"Attention-deficit/hyperactivity disorder (ADHD) is a chronic condition that affects millions of children and often persists into adulthood. ADHD includes a combination of problems, such as difficulty sustaining attention, hyperactivity and impulsive behavior. Children with ADHD also may struggle with low self-esteem, troubled relationships and poor performance in school." - Mayo Clinic
Parents and teachers may notice hyperactivity, inattention, and low self-esteem, and link these characteristics to challenges in school. From there, teachers may ask the parents if they've ever considered ADHD a possibility, and subsequently an appointment with a doctor might be made. For a portion of students, a diagnosis of ADHD might be made, and often medication is recommended by doctors.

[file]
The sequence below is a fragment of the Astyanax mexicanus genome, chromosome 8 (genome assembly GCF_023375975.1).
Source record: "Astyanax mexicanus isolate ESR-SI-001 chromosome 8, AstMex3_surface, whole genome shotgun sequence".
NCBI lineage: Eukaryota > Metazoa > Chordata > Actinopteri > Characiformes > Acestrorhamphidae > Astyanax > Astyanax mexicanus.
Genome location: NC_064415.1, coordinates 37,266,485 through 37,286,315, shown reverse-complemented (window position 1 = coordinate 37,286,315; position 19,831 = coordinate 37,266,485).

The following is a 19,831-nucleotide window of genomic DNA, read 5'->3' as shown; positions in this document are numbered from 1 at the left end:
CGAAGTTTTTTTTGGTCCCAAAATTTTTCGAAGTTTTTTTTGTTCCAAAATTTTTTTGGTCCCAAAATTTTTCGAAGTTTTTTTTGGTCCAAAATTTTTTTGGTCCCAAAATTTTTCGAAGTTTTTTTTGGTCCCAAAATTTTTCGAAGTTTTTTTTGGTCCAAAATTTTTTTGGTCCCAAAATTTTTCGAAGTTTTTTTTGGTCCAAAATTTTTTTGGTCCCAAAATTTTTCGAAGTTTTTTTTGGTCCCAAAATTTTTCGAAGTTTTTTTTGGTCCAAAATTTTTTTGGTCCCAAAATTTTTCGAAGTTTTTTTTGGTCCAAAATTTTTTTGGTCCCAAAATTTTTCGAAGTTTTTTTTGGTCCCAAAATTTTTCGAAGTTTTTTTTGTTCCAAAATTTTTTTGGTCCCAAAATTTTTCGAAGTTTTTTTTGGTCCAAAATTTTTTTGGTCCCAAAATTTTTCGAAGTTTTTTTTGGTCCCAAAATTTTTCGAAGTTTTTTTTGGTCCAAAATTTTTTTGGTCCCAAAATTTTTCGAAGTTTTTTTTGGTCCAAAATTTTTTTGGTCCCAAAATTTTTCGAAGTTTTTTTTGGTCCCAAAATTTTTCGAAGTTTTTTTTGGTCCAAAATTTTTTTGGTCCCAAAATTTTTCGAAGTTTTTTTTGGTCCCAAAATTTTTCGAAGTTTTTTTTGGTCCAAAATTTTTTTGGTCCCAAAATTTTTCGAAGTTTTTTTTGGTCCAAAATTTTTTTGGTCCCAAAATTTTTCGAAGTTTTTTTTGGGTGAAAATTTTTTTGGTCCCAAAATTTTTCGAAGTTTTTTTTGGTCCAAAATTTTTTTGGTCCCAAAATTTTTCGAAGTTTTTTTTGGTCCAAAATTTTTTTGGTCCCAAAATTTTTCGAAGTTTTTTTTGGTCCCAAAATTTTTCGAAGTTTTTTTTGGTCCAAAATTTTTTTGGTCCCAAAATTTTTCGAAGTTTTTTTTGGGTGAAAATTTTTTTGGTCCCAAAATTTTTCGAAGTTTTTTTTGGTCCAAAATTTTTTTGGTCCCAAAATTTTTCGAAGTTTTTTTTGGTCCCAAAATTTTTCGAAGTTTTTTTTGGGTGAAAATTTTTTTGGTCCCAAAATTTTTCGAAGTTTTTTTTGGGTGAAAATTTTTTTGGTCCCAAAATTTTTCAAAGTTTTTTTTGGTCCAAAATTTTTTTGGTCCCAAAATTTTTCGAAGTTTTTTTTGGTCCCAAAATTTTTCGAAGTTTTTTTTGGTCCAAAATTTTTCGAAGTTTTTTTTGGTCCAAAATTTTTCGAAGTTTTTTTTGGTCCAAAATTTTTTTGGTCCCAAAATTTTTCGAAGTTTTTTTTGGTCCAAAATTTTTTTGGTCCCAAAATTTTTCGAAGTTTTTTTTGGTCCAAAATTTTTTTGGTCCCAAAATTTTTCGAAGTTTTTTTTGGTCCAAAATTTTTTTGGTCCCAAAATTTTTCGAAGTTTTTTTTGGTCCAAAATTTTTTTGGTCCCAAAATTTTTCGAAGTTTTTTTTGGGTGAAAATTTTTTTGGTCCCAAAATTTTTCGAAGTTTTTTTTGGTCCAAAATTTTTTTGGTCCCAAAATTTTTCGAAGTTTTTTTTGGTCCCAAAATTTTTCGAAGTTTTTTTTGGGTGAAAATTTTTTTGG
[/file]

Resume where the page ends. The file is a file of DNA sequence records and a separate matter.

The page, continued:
The reason I would rather have Dyslexia diagnosed BEFORE ADHD, is because the least amount of intervention should happen first. If we can make instructional changes that should happen way before medication is considered. And, medication is often considered with ADHD, so I feel dyslexia should be considered FIRST.
It's often challenging for parents to decide about whether or not to medicate their child, and it's a very personal decision.
Often teachers and parents think student learning difficulty occurs because a child is not paying attention due to his or her ADHD. This is not the case.
There are many learning techniques that will help a student with ADHD and dyslexia be successful in the classroom. These children need more movement, a plethora of visuals, and experiential learning. They also need a way to get their energy out. Which is why, it's important to let students exercise and play at recess. Multi-sensory education works best when kids are challenged with ADHD, dyslexia or both ADHD and dyslexia.
I did not purposely start learning about ADHD in my career, however, I quickly learned that if I wanted to learn all about dyslexia, I MUST learn all about ADHD. The two are INTERRELATED.